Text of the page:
We have noticed a worrying trend over the last year or so (and it’s not just us – other web and mail order retailers report similar experiences) for some people to behave like spoilt kids when things go wrong.
Take the man who threatened to report us (who to we wonder?) for failing to send him emails confirming his order and payment status. When we pointed out that he has to put his own – correct – email address on the order form for this to happen, he went a bit quiet and eventually, conceded that the error was his.
Or the woman who ordered earplugs and chose Next Working Day delivery at 4pm on a Friday afternoon. Then complained that they didn’t arrive the next day. Which was a Saturday. And not, therefore, a working day. She hadn’t read the shipping information, or the terms and conditions, and then she proceeded to claim that her order had never arrived at all. Except we know it did as we have a her signature from Royal Mail to prove it. She threatened to report us too.
Then there was the woman who emailed us asking for a free sample. We get these requests very frequently and sometimes we do send samples out, particularly if we detect that the caller is in genuine need. This woman, however, wanted a full set of earplugs, no beating about the bush. When we asked why she should get something for nothing when everyone else has to pay, well boy did she go off on one.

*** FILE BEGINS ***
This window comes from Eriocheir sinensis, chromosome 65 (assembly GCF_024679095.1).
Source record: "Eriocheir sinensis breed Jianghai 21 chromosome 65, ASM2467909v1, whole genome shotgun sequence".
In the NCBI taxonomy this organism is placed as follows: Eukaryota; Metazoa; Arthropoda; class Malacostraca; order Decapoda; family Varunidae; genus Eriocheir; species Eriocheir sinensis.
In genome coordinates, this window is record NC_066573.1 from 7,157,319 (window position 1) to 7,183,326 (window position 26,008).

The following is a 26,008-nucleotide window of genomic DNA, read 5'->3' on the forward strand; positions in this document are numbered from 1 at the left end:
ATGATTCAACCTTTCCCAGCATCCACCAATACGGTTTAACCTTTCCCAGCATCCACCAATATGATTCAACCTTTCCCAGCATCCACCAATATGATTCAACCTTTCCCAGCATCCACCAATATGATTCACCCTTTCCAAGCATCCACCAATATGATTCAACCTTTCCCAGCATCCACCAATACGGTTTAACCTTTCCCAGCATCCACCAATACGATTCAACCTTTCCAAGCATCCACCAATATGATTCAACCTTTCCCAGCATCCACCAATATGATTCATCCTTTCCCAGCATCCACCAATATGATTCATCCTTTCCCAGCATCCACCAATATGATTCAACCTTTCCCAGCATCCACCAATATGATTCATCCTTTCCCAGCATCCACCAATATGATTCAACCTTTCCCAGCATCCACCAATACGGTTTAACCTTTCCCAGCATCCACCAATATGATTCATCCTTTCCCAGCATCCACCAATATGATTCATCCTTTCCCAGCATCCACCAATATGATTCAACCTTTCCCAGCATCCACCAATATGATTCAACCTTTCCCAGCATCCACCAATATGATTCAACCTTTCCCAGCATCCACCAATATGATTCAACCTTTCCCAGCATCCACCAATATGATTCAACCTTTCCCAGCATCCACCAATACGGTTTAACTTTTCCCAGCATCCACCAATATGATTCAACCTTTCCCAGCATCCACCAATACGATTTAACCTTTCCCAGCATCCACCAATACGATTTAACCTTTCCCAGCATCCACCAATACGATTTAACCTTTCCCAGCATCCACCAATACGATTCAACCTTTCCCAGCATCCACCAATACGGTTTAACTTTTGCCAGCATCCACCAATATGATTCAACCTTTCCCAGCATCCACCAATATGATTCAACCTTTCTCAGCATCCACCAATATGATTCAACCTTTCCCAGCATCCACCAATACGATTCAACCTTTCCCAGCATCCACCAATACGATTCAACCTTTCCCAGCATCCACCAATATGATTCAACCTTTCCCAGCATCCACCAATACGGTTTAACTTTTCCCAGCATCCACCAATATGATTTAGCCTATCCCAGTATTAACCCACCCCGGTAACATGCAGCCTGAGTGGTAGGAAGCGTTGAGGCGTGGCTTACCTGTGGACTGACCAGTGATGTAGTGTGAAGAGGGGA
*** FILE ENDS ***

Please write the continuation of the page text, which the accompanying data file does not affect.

Oh and then there’s the woman who phones up after using her earplugs for five weeks, claiming they don’t work. Er, how come you didn’t phone right away love? She wants her money back. Except, it turns out that she didn’t pay for the order, someone else did. No matter, she wants the money. We refuse. Instead we’ll send the earplugs back to the manufacturer to see if they can find a fault with them. They won’t, believe me.
What all these people have in common is their belief that we are stupid. We are not. The biggest lesson we’ve learned in the last five years is, the customer is not always right.